The other day, I posted an article on the proper application of the Strawman Fallacy. So I thought it would make sense to start off the new year with a companion article addressing steelmanning. While strawmanning is an informal fallacy that involves intentionally critiquing the weaker versions of a position while ignoring the stronger versions, steelmanning is the opposite: it involves presenting the position in the strongest version possible. I’m a big proponent of steelmanning as illustrated, for example, in my book defending atheists and in my public debates in which I assumed a devil’s advocate role by defending atheist positions I reject (see here and here and here).
However, I find that many people don’t actually understand steelmanning, and to illustrate I’d like to begin with a tweet I posted yesterday:
"Religion is the source of all evil."
Wow. Does that include ridiculous generalizations?
— Tentative Apologist (@RandalRauser) January 1, 2021
This tweet elicited several replies from people recognizing the utter foolishness of this popular new atheist maxim. But there was also this comment: “When considered in a charitable manner, they could just mean ‘Religion is the source of a significant amount of evil’. Why not rebutt [sic] this instead. Sure you’ve heard of steelmanning.”
In short, this fellow is accusing me of failing to steelman the maxim (and, by implication, of strawmanning it) because I failed to explore a generous hyperbolic reading of it. In fact, this fellow is in danger of another informal fallacy here. I’m going to call it the unlimited steelmanning fallacy. According to this fallacy, there are no contextual limits on the application of steelmanning: and so we always ought to seek a charitable way to redeem a statement by another person, no matter how prima facie indefensible it may be. And so, if we can interpret the statement that “Religion is the source of all evil” as really meaning “Religion causes a lot of evil” then we ought to do so.
There are at least two glaring problems with this approach. First, it ignores and distracts from the actual problematic implicature (implied meaning) and perlocution (effect) of a speech act. Imagine, for example, that I denounce the man who says that “Mexicans are lazy.” And then our pious steelmanner extraordinaire comes along and chides me by suggests that perhaps the man wasn’t intending to say that every single Mexican is lazy. Maybe he was only making a general observation that many Mexicans are lazy. That is at least a more defensible claim and by failing to consider it, I failed to steelman that fellow.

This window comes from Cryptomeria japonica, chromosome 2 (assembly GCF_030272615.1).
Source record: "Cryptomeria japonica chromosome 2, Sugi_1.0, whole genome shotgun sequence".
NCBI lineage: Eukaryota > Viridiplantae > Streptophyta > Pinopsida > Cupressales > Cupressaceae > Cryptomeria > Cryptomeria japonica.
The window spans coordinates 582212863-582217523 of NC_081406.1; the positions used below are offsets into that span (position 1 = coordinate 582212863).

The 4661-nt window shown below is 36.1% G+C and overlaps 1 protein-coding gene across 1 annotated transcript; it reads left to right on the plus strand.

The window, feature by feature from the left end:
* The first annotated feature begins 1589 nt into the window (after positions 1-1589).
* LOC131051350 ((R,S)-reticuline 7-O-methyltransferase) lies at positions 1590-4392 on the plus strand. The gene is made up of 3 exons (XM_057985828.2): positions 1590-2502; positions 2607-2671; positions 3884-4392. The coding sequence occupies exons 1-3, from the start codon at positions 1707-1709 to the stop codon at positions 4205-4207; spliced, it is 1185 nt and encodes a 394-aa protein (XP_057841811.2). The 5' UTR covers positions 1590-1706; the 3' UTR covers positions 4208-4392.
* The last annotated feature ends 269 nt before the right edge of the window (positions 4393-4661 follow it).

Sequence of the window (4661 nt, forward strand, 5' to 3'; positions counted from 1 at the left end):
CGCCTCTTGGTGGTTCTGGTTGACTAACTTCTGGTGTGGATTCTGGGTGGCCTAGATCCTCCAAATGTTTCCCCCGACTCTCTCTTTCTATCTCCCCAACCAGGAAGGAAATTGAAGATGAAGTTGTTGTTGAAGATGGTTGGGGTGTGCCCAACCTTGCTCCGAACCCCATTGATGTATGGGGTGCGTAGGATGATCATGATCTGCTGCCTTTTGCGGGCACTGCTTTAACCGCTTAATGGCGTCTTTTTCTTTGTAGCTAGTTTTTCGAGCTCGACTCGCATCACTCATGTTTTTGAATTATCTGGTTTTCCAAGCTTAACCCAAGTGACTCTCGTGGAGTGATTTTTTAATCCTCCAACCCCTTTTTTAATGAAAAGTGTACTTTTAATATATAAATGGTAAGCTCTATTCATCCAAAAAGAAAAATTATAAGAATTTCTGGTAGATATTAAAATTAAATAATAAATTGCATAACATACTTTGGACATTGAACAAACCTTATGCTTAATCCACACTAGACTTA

But that would be a completely silly response. The man who says “Mexicans are lazy” is expressing prejudice, plain and simple. The implicature is to marginalize a visible minority, period. To get into the weeds on whether he was intending literally to identify every single Mexican as lazy merely obfuscates to cover his prejudice. Likewise, to get into the weeds on whether the secularist was literally intending to say that every single evil is ultimately caused by religion merely obfuscates to cover his prejudice.
This brings me to the second problem: nobody consistently follows this unqualified steelmanning. Rather, we seek contextual clues to determine both the illocution (the meaning) and perlocution (the reception) of a speech act. As with “Mexicans are lazy”, the perlocution of “Religion is the source of all evil” is to propagate ignorant and unnuanced prejudice, and an unnuanced, incautious prejudicial statement has not earned the luxury of alternative interpretations. Indeed, proposing alternative meanings is merely a way of masking the indefensible perlocution and thus amounts to a defense of the indefensible.
The statement that “Religion is the source of all evil” is a stupid, unnuanced statement that cultivates unnuanced prejudice and ignorance. And it should be called out, not defended.